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ABC News

Perth weather surprise as city marks a year without reaching 40 degrees Celsius

Perth is more than half way through a summer that feels markedly different to last year, with the city officially reaching a full year without hitting 40 degrees Celsius.

While several days have come close, and some of the eastern suburbs have exceeded 40C, none have made it over the mark at the city's main gauge in Mt Lawley. 

In contrast, by February 5, 2022, the gauge had hit 40C 13 times — including a record number of consecutive days over that mark in mid-January.

Bureau of Meteorology (BOM) forecaster Jessica Lingard said the difference was due to heat-driving weather systems, such as the west coast trough and high pressure systems, moving from west to east at a faster pace.

"Last year, what happened was these west coast troughs were forming and then they were sitting off the coast and really lingering for days and days." she said.

"And so because they were sitting and lingering persistently, that allowed the heat to build along the west coast. 

"This year, they've been doing exactly what they're supposed to do.

"They form down the west coast, hang around for maybe a day, then a nice ridge of high pressure forms and pushes them eastwards."

Weather defies data

According BOM data, Perth would usually have hit 40C once or twice by February.

The city normally records three to four days over 40C each year — one every 10 years in November, one per year in December, one to two per year in January and one in February.

But it is not unprecedented to go a full summer without hitting the mark.

There have been three summers without a 40 degree day in the last 30 years, in 2017/18, 2001/2022 and 1998/1999.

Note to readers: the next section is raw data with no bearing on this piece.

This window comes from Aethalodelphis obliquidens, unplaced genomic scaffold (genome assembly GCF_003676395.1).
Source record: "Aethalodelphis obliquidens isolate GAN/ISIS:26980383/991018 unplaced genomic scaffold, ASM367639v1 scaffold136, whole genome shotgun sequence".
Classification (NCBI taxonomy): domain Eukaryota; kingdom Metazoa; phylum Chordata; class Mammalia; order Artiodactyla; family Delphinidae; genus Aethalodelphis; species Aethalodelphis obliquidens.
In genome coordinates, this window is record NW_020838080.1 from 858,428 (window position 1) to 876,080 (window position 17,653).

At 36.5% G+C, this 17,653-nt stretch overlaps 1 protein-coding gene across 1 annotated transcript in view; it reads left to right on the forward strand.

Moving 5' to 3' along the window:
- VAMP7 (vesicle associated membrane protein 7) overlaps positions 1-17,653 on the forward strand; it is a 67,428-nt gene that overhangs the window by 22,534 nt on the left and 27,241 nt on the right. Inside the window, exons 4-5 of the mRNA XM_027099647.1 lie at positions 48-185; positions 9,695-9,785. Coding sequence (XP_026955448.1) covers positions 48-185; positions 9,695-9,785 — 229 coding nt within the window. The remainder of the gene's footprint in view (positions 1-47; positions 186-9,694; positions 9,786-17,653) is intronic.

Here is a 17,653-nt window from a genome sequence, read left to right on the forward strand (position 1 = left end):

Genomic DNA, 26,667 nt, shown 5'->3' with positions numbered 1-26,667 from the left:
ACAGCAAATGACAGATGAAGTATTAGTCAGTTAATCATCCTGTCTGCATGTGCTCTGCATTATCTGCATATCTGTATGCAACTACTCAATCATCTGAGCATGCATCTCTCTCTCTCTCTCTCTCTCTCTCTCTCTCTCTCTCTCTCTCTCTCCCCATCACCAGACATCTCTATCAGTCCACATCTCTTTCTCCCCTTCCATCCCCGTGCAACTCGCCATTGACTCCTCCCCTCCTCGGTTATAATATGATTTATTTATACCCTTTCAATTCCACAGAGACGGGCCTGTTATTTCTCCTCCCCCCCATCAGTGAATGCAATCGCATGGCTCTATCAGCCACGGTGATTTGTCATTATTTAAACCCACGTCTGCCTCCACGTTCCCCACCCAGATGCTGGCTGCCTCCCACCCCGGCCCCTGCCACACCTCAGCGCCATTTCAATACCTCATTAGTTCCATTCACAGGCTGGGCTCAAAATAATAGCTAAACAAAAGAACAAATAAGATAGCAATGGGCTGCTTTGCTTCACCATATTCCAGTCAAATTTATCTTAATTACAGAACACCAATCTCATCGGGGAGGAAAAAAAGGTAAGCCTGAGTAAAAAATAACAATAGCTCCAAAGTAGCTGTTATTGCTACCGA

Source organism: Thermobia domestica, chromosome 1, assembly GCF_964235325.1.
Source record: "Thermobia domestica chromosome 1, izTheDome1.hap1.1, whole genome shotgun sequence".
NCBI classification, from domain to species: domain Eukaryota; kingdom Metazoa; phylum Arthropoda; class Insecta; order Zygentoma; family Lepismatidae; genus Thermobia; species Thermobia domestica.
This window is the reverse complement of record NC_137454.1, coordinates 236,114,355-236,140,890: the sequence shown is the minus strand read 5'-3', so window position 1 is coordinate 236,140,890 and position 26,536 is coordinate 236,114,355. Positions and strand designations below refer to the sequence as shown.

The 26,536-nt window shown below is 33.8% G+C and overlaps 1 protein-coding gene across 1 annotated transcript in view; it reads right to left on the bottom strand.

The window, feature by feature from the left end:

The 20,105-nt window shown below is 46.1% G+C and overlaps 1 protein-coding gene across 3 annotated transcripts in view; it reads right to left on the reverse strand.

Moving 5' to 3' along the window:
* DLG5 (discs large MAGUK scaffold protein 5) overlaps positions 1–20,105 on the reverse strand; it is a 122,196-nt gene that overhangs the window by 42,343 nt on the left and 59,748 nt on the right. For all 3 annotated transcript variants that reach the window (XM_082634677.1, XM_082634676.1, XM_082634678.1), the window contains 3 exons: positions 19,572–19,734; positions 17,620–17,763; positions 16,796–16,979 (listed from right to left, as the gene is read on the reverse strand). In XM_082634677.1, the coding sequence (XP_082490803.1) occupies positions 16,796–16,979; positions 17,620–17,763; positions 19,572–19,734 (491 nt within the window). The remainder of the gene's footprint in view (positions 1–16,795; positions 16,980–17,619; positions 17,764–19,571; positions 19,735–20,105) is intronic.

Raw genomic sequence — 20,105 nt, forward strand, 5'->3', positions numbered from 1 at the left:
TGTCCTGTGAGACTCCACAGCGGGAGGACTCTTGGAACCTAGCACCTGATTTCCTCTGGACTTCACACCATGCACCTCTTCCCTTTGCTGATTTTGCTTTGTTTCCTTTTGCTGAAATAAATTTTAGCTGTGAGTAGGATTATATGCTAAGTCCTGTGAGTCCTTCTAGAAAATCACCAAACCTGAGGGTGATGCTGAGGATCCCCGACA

However, looking back even further — with data dating back to 1876 — there have been dozens.

Still a chance for 40C day this summer

Ms Lingard said with most of February still to go, there was still a good chance Perth would see a 40C day this summer. 

"Usually, in February, we do see at least one 40 degree day and at least seven days above 35 degrees, which I think we've definitely achieved," she said.

"And February is, by 0.3 of a degree, our hottest month of the year.

"So we're not out of the woods yet."

Climate change making extreme heat more common 

Ms Lingard said the gentler summer weather, so far, may be one to savour.

Climate change is increasing the overall temperature and days of extreme heat across the country, in all months, according to the latest State of the Environment report.

"And it's not just on average, but also it's going to make the extremes of our summer more extreme," she said.

"We may see not just more 40 degree days, we may see more 45 degree days.

"I'm going to take any of these summers that we do get that are slightly cooler, and just really enjoy them, because I don't really want to go through another summer like last year."

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